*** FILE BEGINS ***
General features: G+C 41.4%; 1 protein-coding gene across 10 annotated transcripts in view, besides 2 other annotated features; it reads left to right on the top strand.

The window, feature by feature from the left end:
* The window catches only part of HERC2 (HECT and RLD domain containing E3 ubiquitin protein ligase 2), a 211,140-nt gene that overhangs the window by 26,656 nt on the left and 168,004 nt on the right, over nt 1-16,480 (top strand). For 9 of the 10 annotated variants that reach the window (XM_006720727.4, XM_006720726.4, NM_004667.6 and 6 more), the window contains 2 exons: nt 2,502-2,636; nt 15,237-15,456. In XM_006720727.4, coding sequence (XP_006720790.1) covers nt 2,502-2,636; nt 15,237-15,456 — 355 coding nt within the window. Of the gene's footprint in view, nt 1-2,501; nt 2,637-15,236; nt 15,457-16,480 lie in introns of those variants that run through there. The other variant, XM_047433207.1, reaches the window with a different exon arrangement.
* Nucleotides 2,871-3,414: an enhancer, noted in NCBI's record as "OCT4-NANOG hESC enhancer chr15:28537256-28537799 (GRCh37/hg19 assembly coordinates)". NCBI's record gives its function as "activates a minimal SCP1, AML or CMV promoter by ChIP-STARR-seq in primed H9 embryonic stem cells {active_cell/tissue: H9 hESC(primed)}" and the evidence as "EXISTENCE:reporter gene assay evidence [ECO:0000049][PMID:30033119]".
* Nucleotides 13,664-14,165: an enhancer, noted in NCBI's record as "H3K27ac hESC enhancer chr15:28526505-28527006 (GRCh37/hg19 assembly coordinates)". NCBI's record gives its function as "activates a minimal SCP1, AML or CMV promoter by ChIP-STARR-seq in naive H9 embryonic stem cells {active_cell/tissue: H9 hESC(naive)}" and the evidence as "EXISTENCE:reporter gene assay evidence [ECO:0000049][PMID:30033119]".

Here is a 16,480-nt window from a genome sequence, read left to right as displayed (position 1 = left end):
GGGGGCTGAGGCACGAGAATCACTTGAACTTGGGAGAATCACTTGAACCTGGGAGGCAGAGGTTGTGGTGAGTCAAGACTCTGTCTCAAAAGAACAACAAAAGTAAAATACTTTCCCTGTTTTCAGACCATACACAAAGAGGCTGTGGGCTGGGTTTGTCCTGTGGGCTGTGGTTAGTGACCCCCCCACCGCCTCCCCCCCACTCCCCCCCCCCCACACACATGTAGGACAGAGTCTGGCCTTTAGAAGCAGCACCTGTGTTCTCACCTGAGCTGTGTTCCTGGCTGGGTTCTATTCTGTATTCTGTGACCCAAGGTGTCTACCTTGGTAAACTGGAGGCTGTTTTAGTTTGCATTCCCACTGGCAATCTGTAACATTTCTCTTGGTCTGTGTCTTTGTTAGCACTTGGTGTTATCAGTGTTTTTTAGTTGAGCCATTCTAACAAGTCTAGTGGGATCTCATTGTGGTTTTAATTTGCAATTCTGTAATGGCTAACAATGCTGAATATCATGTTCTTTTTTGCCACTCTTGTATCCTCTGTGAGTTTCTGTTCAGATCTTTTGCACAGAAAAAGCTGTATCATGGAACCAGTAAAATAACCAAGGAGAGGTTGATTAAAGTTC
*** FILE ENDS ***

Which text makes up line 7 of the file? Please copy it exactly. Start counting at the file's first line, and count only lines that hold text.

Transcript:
GGGGGCTGAGGCACGAGAATCACTTGAACTTGGGAGAATCACTTGAACCTGGGAGGCAGAGGTTGTGGTGAGTCAAGACTCTGTCTCAAAAGAACAACAAAAGTAAAATACTTTCCCTGTTTTCAGACCATACACAAAGAGGCTGTGGGCTGGGTTTGTCCTGTGGGCTGTGGTTAGTGACCCCCCCACCGCCTCCCCCCCACTCCCCCCCCCCCACACACATGTAGGACAGAGTCTGGCCTTTAGAAGCAGCACCTGTGTTCTCACCTGAGCTGTGTTCCTGGCTGGGTTCTATTCTGTATTCTGTGACCCAAGGTGTCTACCTTGGTAAACTGGAGGCTGTTTTAGTTTGCATTCCCACTGGCAATCTGTAACATTTCTCTTGGTCTGTGTCTTTGTTAGCACTTGGTGTTATCAGTGTTTTTTAGTTGAGCCATTCTAACAAGTCTAGTGGGATCTCATTGTGGTTTTAATTTGCAATTCTGTAATGGCTAACAATGCTGAATATCATGTTCTTTTTTGCCACTCTTGTATCCTCTGTGAGTTTCTGTTCAGATCTTTTGCACAGAAAAAGCTGTATCATGGAACCAGTAAAATAACCAAGGAGAGGTTGATTAAAGTTC